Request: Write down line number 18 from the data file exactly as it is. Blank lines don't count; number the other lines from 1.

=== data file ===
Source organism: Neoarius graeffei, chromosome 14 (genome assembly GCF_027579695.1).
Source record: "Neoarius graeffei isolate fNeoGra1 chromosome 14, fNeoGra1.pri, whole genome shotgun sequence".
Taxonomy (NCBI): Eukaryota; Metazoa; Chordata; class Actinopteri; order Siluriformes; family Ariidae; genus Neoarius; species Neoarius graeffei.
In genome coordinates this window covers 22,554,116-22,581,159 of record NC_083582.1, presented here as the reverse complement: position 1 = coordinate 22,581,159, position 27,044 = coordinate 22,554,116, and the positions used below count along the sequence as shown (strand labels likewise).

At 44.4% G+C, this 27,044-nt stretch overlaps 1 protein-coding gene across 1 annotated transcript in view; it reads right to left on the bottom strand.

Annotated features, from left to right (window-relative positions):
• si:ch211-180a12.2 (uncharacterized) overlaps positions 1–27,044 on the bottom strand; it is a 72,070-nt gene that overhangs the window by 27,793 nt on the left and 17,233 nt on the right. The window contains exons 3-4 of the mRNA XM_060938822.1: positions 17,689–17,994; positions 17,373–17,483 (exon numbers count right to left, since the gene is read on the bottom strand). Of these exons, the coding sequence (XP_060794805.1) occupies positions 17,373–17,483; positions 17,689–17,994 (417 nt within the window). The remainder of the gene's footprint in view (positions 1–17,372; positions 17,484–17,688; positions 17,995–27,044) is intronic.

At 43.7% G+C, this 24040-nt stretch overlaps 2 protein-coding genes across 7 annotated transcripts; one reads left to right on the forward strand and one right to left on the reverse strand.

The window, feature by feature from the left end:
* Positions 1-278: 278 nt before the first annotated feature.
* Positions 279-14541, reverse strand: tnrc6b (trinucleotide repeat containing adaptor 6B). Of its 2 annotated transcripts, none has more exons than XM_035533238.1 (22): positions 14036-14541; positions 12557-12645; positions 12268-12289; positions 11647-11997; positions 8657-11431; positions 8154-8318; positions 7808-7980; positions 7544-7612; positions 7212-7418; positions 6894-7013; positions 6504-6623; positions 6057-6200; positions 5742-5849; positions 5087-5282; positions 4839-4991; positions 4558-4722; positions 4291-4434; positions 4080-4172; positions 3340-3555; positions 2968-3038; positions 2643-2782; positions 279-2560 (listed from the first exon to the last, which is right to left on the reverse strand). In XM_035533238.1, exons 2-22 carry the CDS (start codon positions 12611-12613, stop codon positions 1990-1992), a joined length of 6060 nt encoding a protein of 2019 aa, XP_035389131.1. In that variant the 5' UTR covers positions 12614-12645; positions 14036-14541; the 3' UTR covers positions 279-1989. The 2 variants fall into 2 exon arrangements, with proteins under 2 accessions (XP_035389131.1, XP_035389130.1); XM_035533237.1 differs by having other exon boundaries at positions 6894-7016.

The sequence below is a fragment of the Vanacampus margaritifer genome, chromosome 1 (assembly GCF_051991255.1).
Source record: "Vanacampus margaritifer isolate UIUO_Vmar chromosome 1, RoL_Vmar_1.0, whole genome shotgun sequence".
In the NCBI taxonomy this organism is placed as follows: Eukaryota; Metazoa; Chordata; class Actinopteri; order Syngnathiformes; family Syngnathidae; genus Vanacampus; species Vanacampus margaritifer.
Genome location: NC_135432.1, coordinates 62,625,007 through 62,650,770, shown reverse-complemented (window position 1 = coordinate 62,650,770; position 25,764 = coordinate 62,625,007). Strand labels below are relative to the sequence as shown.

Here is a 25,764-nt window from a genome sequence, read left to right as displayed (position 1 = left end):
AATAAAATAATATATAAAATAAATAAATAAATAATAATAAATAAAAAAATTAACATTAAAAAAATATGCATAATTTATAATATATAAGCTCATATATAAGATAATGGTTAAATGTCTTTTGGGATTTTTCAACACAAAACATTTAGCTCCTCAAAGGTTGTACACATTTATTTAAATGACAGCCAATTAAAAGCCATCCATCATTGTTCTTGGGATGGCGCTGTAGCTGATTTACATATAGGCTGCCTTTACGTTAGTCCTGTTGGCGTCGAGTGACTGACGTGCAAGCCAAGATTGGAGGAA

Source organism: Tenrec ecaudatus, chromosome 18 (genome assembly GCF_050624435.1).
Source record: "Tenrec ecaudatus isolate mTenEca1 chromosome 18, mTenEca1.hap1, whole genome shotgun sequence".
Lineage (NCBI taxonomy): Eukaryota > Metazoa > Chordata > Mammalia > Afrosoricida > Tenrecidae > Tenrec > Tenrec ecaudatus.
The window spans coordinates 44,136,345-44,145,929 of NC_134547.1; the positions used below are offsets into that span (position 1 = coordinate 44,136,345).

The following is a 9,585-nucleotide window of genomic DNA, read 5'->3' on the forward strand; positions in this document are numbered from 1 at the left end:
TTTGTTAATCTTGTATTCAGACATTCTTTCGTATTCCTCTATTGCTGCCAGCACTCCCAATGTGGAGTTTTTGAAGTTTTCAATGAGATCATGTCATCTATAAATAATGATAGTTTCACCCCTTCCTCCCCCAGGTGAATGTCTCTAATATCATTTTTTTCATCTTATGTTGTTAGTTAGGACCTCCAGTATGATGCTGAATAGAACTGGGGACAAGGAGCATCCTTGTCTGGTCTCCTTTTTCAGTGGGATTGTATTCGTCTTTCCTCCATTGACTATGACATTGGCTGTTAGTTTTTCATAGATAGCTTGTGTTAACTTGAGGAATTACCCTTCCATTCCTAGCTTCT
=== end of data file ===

Source organism: Tenrec ecaudatus, chromosome 18 (genome assembly GCF_050624435.1).